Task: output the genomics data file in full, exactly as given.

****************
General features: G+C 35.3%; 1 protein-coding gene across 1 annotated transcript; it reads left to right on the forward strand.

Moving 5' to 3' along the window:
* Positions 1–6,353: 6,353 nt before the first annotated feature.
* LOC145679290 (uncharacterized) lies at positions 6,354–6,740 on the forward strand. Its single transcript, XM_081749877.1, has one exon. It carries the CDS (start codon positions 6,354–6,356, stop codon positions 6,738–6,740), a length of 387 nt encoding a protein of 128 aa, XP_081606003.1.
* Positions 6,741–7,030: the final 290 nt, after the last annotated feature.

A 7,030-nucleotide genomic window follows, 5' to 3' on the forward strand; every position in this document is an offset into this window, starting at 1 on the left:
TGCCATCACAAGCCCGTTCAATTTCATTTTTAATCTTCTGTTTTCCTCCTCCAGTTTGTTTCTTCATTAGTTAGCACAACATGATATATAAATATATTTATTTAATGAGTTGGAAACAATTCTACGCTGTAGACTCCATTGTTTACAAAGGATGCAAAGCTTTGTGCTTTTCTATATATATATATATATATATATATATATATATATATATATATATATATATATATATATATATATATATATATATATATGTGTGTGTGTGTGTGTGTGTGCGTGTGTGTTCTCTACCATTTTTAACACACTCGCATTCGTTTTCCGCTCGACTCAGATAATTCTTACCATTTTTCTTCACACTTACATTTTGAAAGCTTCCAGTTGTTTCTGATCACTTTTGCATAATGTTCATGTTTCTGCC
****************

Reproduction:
General features: G+C 35.3%; 1 protein-coding gene across 1 annotated transcript; it reads left to right on the forward strand.

Moving 5' to 3' along the window:
* Positions 1–6,353: 6,353 nt before the first annotated feature.
* LOC145679290 (uncharacterized) lies at positions 6,354–6,740 on the forward strand. Its single transcript, XM_081749877.1, has one exon. It carries the CDS (start codon positions 6,354–6,356, stop codon positions 6,738–6,740), a length of 387 nt encoding a protein of 128 aa, XP_081606003.1.
* Positions 6,741–7,030: the final 290 nt, after the last annotated feature.

A 7,030-nucleotide genomic window follows, 5' to 3' on the forward strand; every position in this document is an offset into this window, starting at 1 on the left:
TGCCATCACAAGCCCGTTCAATTTCATTTTTAATCTTCTGTTTTCCTCCTCCAGTTTGTTTCTTCATTAGTTAGCACAACATGATATATAAATATATTTATTTAATGAGTTGGAAACAATTCTACGCTGTAGACTCCATTGTTTACAAAGGATGCAAAGCTTTGTGCTTTTCTATATATATATATATATATATATATATATATATATATATATATATATATATATATATATATATATATATATATATATATGTGTGTGTGTGTGTGTGTGTGCGTGTGTGTTCTCTACCATTTTTAACACACTCGCATTCGTTTTCCGCTCGACTCAGATAATTCTTACCATTTTTCTTCACACTTACATTTTGAAAGCTTCCAGTTGTTTCTGATCACTTTTGCATAATGTTCATGTTTCTGCC